"As Roth toggles between Muller's present-day, millionaire-at-24 self, and his awkward childhood and teen years, punctuated by games on the Comodore, My Little Ponies, and the shitty decisions of his deadbeat dad, he becomes even more endearing and complex. Then Muller learns that the love of his life has a dark past, and you're not only engrossed, you're impressed by the way Roth navigates such a surprising path." -Nicole Davis, Brooklyn Based
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Top Customer Reviews
Eric has no feel for how to behave with people so he tackles the problem like a computer, compiling and analyzing data, observing others and imitating them, trying to write a program in his head that can tell him how to behave and what to feel. Every human interaction is examined and re-examined. Even a simple greeting has to potential to lure poor Eric into a social gaffe. Eric is in some sense himself an artificial intelligence -- and the big problem in artificial intelligence is how to make computers more human.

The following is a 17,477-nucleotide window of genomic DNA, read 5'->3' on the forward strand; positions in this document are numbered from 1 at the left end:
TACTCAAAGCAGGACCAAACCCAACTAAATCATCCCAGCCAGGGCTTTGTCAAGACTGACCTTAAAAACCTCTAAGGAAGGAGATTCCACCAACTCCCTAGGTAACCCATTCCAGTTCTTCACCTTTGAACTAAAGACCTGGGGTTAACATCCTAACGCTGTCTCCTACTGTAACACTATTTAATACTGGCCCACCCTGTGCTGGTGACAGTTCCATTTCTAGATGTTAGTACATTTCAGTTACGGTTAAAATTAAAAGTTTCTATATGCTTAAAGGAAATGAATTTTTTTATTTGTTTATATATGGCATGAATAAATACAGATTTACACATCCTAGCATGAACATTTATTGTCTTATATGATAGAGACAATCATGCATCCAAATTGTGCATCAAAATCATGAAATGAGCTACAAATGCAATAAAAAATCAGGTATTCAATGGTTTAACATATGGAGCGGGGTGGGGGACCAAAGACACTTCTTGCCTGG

Eric has made millions by co-inventing a software company that was bought by a big corporation. Independently wealthy, he is bored and lonely and desperate for sex and possibly for love. And then Eric meets the witty and lovely Maya Marcom. The issue becomes, can Eric allow himself to just feel things, or is he condemned for ever to process information in a way that will always stand between him and intimacy?
We learn that Maya was a victim of sexual abuse by her father -- or at least believes she was. She has no actual memories of the abuse. Eric becomes obsessed with trying to analyze to what extent Maya's abuse was real or whether it could have been "false memory syndrome" foisted on her by therapy. For Maya, the issue is one of trust; for Eric it's all about data.